St. Peter’s Basilica in Rome, Italy
It’s not surprising that when the Vatican is mentioned, only one thing comes to mind, and that is St. Peter’s Basilica. The largest church in Christendom in terms of size, its 15,000 sqm. of interior space can accommodate 60,000 visitors (no kidding!), and its huge soaring dome at 136 meters high towers over the skyline. Just for the sake of comparison, the whole Statue of Liberty, including its base and 2 or three jumbo jets, can easily fit inside.
Construction of this massive church with a plan based on a Greek Cross started in 1506 and was completed over a hundred years later in 1615. The architects and designers in this undertaking represented the creme de la creme of talent during the Renaissance period: Bramante, Raphael, Giocondo, da Sangallo, Maderno, Bernini, Michelangelo, who designed the massive dome that is the crowning glory of the edifice.
As you enter the tall portals, your head will automatically tilt upwards. It will remain that way all throughout since you can’t help but focus your eyes on the arches and ceiling that contain jaw-dropping artwork, either they be paintings or sculptures! And when you look down, you will likewise be amazed by the intricate marble patterns on the floor. There isn’t a single space inside where your eyes can take a rest from too much beauty to marvel at.
The piece de resistance is Michelangelo’s masterpiece – the Pieta is on the right side just after you enter and is always crowded that you have to jostle your way through to get to the front. For a minute, as you gawk intently at it, you don’t feel that it’s all made of marble because the folds of the fabrics, the Virgin’s sorrowful expression, and Christ’s splayed limbs all look too real that you expect them to move at any second.
There are several chapels on the sides of the long aisle, one of them for Pope John Paul II, who’s now a saint. His tomb is also there, and many people pray in front of it, attesting to his most recent popularity. There is also a long queue of people in front of a black statue, and you wonder who it is until you recognize him holding the keys with one hand and giving a blessing with the other – he’s St. Peter. It is customary for pilgrims visiting the church to touch or kiss Saint Peter’s feet, particularly the right one, and ask for a blessing so much that it looks flat now after millions upon millions of kisses by the faithful!
Once you reach the end of the nave, there before you is a huge canopy in swirling Baroque style held up by huge spiraling columns directly beneath the dome. This is the Baldacchino (pavilion), which is the church’s focal point where only the pope can say Mass and is meant to highlight the main altar. St. Peter’s tomb is located beneath it, and there’s a staircase leading down.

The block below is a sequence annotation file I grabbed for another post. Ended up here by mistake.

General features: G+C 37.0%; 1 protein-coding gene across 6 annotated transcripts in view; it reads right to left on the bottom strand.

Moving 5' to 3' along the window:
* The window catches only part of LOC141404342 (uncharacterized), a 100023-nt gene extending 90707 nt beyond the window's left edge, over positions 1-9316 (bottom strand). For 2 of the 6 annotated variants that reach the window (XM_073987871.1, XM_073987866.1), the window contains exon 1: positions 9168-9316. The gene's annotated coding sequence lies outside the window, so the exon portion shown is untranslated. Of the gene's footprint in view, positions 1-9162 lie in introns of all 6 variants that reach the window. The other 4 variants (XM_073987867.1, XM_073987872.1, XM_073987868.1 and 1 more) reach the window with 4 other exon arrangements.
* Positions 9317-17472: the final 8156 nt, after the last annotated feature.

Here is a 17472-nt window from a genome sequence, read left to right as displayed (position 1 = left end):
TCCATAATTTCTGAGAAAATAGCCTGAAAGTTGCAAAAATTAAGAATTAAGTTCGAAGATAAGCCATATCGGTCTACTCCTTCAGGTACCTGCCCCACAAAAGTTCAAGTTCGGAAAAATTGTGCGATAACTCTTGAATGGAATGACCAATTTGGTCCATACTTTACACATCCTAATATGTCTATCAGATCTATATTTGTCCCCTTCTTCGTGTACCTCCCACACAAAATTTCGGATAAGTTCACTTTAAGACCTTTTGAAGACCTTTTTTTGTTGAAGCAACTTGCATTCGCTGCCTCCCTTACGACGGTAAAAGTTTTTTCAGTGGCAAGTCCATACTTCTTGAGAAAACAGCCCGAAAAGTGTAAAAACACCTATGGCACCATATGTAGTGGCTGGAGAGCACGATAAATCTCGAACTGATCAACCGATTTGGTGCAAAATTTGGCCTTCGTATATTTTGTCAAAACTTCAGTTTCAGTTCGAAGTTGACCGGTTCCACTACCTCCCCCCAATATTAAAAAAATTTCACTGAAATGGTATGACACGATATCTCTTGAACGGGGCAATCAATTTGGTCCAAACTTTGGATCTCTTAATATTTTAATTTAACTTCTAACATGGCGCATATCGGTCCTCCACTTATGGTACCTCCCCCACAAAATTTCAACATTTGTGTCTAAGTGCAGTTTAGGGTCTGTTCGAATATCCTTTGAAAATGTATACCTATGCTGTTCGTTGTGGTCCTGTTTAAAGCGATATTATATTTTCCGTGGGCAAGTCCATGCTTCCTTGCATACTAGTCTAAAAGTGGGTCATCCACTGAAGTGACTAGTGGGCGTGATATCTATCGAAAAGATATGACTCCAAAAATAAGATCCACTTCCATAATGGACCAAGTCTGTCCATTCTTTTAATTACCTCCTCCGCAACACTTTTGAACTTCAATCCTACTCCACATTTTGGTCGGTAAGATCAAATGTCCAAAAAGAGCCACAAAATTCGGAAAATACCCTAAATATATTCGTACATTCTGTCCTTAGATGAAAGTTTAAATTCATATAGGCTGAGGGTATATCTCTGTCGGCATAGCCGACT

The apse at the rear of the church is another Baroque creation with gilded cherubs and angels and sculpted clouds and rays of light emanating from a pane of the stained glass window. There is a huge bronze chair in front symbolizing St. Peter’s throne, and the entire setting is meant to radiate a heavenly aura and enrapture the viewer. You can kneel in front of it and pray but try as I might in the three times I’ve been there; I couldn’t concentrate because my mind was terribly busy digesting the whole panoply of design right in front of me.
With its exceptional height and beautiful design, the Basilica dome unmistakably marks the skyline of Rome. But even from the inside, it’s a great beauty due to its shiny golden mosaics and illustrations of many holy figures. I decided to climb the 551 steps to the top of the dome, where you end up on an open terrace with 360-degree views. It’s quite tiring, and I was out of breath when I got to the top, but the reward was well worth it because you get an unparalleled view of St. Peter’s Square below as well as a spectacular panorama of the Eternal City.
Europe Visita Iglesia Series
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About the Author
Al P. Manlangit is a Filipino architect based in Kuwait who loves to travel and take photos everytime he gets the chance to do so. The genres that he explores are landscape, architecture, and street photography which come in handy wherever he goes. He blogs at designerq8.com, focusing on interesting places he visited with short stories to tell behind each frame.
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